Cattlemen's Day, 1985; Kansas Agricultural Experiment Station contribution; no. 85-319-S; Report of progress (Kansas State University. Agricultural Experiment Station and Cooperative Extension Service); 470; Beef; Protein; Birth weight; Reproduction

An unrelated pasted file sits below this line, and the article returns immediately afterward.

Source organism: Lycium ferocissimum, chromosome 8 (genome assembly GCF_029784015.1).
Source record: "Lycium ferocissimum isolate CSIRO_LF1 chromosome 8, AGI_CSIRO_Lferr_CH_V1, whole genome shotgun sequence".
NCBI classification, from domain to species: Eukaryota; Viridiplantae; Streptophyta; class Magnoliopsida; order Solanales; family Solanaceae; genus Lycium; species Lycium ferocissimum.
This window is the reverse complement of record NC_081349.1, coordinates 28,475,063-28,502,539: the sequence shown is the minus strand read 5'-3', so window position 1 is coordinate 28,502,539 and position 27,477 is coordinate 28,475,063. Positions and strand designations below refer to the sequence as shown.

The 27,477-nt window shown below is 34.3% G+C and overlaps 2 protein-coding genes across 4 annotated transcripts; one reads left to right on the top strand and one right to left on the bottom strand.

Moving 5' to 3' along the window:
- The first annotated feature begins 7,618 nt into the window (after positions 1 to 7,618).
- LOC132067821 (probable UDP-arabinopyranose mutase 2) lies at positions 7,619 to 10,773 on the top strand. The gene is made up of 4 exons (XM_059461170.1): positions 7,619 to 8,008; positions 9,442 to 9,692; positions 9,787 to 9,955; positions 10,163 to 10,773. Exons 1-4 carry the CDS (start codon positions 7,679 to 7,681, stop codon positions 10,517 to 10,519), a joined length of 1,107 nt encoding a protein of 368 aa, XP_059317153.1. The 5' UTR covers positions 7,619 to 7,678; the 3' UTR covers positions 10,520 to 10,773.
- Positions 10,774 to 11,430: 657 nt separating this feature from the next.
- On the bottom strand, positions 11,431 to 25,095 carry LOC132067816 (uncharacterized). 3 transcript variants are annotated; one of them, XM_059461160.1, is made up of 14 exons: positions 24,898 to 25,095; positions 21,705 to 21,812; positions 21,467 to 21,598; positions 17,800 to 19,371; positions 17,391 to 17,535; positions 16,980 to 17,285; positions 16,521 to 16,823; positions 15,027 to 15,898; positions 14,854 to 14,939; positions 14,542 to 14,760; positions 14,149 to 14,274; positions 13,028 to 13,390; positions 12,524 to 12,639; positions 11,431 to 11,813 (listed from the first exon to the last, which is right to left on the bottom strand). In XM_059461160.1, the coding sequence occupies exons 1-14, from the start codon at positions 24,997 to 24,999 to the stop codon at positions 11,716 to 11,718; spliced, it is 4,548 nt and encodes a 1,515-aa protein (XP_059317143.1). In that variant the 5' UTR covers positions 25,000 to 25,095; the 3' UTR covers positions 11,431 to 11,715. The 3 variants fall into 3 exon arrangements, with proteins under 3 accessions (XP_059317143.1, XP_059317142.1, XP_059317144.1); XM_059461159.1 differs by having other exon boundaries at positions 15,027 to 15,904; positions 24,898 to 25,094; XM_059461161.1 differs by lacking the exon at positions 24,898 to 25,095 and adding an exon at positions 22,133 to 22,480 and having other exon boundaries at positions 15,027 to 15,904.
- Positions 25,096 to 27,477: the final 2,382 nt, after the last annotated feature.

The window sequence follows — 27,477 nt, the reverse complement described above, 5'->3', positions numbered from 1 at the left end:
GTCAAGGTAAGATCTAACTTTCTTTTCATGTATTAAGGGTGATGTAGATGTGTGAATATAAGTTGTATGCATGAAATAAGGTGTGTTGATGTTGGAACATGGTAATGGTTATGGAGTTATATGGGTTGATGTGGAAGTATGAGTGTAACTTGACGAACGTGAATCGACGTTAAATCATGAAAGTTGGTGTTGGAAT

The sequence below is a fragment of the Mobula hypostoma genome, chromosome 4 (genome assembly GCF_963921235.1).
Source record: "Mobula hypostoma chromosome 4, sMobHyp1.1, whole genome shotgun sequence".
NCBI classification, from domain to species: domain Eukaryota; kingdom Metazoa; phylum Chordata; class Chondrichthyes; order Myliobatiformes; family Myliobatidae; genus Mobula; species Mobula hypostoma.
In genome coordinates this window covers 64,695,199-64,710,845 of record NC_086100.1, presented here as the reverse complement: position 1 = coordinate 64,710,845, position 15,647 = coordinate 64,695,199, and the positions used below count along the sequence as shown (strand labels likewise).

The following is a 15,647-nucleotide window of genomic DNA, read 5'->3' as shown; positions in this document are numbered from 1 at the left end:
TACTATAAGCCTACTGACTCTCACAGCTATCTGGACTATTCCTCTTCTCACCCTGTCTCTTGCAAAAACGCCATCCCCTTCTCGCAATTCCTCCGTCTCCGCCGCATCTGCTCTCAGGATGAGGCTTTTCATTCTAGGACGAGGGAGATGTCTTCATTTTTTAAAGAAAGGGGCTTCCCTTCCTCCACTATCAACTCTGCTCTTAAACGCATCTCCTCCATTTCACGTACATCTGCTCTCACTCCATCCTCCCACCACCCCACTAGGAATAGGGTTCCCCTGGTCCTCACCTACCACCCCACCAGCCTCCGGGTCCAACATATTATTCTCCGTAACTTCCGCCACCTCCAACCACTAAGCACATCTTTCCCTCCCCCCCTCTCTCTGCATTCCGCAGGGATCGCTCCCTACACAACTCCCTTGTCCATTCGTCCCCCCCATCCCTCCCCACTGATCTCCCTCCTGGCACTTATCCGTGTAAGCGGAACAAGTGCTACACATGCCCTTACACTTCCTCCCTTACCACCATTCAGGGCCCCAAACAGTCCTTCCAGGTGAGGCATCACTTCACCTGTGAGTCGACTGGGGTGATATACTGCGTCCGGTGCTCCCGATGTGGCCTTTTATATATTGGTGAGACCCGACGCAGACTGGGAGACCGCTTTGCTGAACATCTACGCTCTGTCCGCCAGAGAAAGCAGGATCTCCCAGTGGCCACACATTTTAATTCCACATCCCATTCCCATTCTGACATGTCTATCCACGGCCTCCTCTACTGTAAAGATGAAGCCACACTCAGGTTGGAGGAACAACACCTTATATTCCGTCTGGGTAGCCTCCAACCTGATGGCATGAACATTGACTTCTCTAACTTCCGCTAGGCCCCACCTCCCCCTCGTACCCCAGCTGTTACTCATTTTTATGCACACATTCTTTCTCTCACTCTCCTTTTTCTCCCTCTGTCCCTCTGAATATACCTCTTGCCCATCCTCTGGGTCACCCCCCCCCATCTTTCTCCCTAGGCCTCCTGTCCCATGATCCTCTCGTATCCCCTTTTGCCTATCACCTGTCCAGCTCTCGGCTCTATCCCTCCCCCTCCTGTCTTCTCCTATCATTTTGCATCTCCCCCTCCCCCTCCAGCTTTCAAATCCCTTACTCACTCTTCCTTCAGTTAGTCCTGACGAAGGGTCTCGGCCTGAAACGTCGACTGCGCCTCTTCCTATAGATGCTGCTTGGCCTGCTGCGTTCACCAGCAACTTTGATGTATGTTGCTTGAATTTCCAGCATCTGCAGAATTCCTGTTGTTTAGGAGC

Two trials were conducted to determine if precalving protein intake would influence calf birth weight and calving difficulty. In Trial 1 (1983), 38 spring-calving Simmental heifers and 49 cows were allotted to three, 112 day isocaloric prepartum nutritional treatments: 75 (low), 100 (control) or 150 (high) percent of daily crude protein requirements (1976 NRC) for heifers or cows in the last trimester of pregnancy. In Trial 2 (1984), 22 heifers and 51 cows were allotted to control and high protein treatments only. After calving, cows were fed to meet NRC requirements. In Trial 1, the low protein level decreased prepartum weight gain but had no effect on postpartum weight change, pre-or postpartum condition change, postpartum interval (PPI), percent cycling is the first 21 days of the breeding season, first service or overall conception, milk production, calving difficulty, calf birth or 205 day weight. In both trials, high protein intake increased prepartum weight gain and condition score, shortened the PPI and increased percent cycling in first 21 days of breeding season but had no effect on the first service or overall conception, milk production, calving difficulty calf birth or 205 day weight.


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